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Insight/Report on Private Giving
Students Brighten Lives of Nursing Home Residents
It’s Saturday morning and CSU veterinary student Mike Morrow has arrived at the Blue Grouse Nursing Home with his cat Ziggy. The reception is warm as Morrow and Ziggy make the rounds, Morrow chatting and Ziggy soaking up ear rubs, soft strokes on his fur, and words of endearment. For residents of the home, a visit from Morrow and his cat is a chance to remember and relive some precious memories of their own companion animals, especially in a time and place in their lives when they are unable to have pets.
Morrow, a sophomore in the Professional Veterinary Medical Program, is the pet therapy coordinator for Students for Human-Animal Relationship Education (SHARE), one of many student organizations at the College of Veterinary Medicine and Biomedical Sciences involved in community outreach and education. SHARE volunteers--along with their behavior-certified cats, dogs and rabbits—visit Fort Collins area nursing homes twice a month, sharing some four-legged love with the residents.
“It really is a wonderful experience for our volunteers, their companion animals and for the people living in the homes,” said Morrow. “Our animals first are certified through behaviorists to ensure that the animals’ temperament and behavior is compatible with nursing home visits then it’s off to work. When we visit a home, we take the animals around and invite residents to pet them and chat with them. They don’t get to see animals very often, if at all, and they really enjoy just laying their hands on the animals, feeling their texture and softness. It makes them smile and adds to the quality of their life.”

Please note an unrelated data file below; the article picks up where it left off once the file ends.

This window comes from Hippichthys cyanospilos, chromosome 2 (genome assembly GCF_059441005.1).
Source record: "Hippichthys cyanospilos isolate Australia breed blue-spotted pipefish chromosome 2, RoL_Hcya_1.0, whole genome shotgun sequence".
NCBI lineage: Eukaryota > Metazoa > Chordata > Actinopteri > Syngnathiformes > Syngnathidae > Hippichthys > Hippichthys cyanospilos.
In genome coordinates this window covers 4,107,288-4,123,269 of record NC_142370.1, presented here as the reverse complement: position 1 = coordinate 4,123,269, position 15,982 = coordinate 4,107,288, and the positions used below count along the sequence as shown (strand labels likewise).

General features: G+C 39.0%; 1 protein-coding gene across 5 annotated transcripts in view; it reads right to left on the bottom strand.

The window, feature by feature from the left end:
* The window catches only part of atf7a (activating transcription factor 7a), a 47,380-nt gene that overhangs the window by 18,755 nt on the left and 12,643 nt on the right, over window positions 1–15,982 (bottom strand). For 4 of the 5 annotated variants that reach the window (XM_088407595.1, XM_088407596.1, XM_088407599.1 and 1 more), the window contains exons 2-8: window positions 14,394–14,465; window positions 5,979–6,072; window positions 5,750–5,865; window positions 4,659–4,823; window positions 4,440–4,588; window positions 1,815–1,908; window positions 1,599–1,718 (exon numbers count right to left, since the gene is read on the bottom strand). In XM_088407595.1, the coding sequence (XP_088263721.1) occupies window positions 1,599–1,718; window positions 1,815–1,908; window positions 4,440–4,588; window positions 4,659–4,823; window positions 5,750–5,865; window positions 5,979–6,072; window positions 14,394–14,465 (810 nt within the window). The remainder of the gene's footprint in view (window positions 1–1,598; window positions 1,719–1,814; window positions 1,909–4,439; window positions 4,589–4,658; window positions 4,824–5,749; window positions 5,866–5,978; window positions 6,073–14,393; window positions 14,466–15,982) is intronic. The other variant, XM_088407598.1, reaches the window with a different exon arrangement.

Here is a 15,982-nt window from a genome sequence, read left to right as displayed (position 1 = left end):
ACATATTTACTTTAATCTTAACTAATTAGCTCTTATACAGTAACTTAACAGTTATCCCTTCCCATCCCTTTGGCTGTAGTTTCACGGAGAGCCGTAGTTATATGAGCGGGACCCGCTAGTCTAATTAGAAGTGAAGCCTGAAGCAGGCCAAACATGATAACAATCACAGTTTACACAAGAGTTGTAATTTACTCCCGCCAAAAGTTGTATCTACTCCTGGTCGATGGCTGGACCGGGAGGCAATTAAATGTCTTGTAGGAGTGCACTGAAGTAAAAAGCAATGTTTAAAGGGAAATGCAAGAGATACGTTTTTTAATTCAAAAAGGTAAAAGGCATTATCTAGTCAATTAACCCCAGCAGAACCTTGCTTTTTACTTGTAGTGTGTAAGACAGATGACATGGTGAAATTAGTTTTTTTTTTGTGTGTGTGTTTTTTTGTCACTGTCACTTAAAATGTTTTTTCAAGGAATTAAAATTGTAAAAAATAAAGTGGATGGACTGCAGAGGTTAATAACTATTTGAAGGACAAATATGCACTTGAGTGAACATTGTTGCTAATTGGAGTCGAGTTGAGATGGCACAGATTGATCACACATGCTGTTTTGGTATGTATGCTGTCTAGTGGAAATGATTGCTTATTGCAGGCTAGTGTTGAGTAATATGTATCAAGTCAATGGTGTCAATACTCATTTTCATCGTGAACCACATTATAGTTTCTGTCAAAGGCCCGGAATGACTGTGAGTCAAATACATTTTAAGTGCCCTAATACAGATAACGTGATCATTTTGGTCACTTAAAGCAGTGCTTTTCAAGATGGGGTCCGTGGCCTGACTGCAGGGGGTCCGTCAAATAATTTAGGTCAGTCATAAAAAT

Medical research has shown that the presence of pets in our lives can lower blood pressure, relieve depression, improve quality of life, and add to our longevity. For stroke victims, pet therapy helps in rehabilitation and improves the results of physical therapy. For Morrow, the smiles on the residents’ faces are all the proof he needs to know that what he and Ziggy are doing is making a difference.
Though an important component of their mission, nursing home visits are not the only way in which SHARE volunteers work to improve the world around them. The organization sponsors community events including public and student lectures. In February, SHARE brought Dr. Alan Beck, a nationally known expert in the human-animal bond, to the University for a series of public and student/faculty lectures. SHARE also is partnered with the Argus Institute for Families and Veterinary Medicine and is the task force and primary volunteer pool for the Colorado Pet Hospice Program. This newly introduced program brings veterinary students into client homes to provide care and support for ill animals, as well as emotional support for their owners. For Morrow, Pet Hospice provides another opportunity for veterinary students to connect to the larger community.
“It’s pretty wonderful to feel like you are making a difference in the lives of animals and the people who love them,” Morrow said. “For us, we not only enjoy helping, but SHARE provides relief from the pressures of school. SHARE helps us to see the bigger picture of the importance of our chosen profession, something that can get lost if you don’t get out of the vet school once in a while.”
SHARE is funded in part through a grant from the Colorado State University Student Chapter of the American Veterinary Medical Association. In addition, SHARE holds fundraisers such as pet Christmas stocking and ClayPaws sales to support its programs. For additional information about SHARE, contact club president Nicole Wilkerson at email@example.com.